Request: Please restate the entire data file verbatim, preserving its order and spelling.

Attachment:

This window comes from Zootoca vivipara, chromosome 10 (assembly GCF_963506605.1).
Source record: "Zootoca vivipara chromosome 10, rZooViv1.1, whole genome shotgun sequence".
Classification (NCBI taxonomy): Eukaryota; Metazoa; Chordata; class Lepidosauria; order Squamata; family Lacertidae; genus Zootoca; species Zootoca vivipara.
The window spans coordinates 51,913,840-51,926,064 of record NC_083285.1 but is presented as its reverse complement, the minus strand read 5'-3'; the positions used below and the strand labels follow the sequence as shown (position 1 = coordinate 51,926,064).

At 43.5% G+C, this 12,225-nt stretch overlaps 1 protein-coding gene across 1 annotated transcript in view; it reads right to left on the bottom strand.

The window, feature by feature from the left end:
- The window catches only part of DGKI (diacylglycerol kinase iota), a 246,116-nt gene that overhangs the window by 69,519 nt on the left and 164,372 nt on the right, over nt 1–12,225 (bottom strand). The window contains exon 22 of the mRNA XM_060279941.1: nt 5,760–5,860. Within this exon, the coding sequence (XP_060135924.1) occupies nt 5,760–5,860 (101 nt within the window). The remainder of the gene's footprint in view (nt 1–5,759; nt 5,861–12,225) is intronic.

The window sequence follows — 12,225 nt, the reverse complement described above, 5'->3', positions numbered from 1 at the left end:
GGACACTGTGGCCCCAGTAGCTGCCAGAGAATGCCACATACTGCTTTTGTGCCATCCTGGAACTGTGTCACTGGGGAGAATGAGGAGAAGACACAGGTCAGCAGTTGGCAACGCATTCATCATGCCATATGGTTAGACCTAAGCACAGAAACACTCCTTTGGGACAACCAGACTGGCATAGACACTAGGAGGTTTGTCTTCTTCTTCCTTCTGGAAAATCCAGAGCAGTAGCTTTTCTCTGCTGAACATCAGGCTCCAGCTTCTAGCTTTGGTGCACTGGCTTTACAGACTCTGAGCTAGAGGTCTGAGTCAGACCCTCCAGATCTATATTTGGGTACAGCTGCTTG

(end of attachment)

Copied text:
This window comes from Zootoca vivipara, chromosome 10 (assembly GCF_963506605.1).
Source record: "Zootoca vivipara chromosome 10, rZooViv1.1, whole genome shotgun sequence".
Classification (NCBI taxonomy): Eukaryota; Metazoa; Chordata; class Lepidosauria; order Squamata; family Lacertidae; genus Zootoca; species Zootoca vivipara.
The window spans coordinates 51,913,840-51,926,064 of record NC_083285.1 but is presented as its reverse complement, the minus strand read 5'-3'; the positions used below and the strand labels follow the sequence as shown (position 1 = coordinate 51,926,064).

At 43.5% G+C, this 12,225-nt stretch overlaps 1 protein-coding gene across 1 annotated transcript in view; it reads right to left on the bottom strand.

The window, feature by feature from the left end:
- The window catches only part of DGKI (diacylglycerol kinase iota), a 246,116-nt gene that overhangs the window by 69,519 nt on the left and 164,372 nt on the right, over nt 1–12,225 (bottom strand). The window contains exon 22 of the mRNA XM_060279941.1: nt 5,760–5,860. Within this exon, the coding sequence (XP_060135924.1) occupies nt 5,760–5,860 (101 nt within the window). The remainder of the gene's footprint in view (nt 1–5,759; nt 5,861–12,225) is intronic.

The window sequence follows — 12,225 nt, the reverse complement described above, 5'->3', positions numbered from 1 at the left end:
GGACACTGTGGCCCCAGTAGCTGCCAGAGAATGCCACATACTGCTTTTGTGCCATCCTGGAACTGTGTCACTGGGGAGAATGAGGAGAAGACACAGGTCAGCAGTTGGCAACGCATTCATCATGCCATATGGTTAGACCTAAGCACAGAAACACTCCTTTGGGACAACCAGACTGGCATAGACACTAGGAGGTTTGTCTTCTTCTTCCTTCTGGAAAATCCAGAGCAGTAGCTTTTCTCTGCTGAACATCAGGCTCCAGCTTCTAGCTTTGGTGCACTGGCTTTACAGACTCTGAGCTAGAGGTCTGAGTCAGACCCTCCAGATCTATATTTGGGTACAGCTGCTTG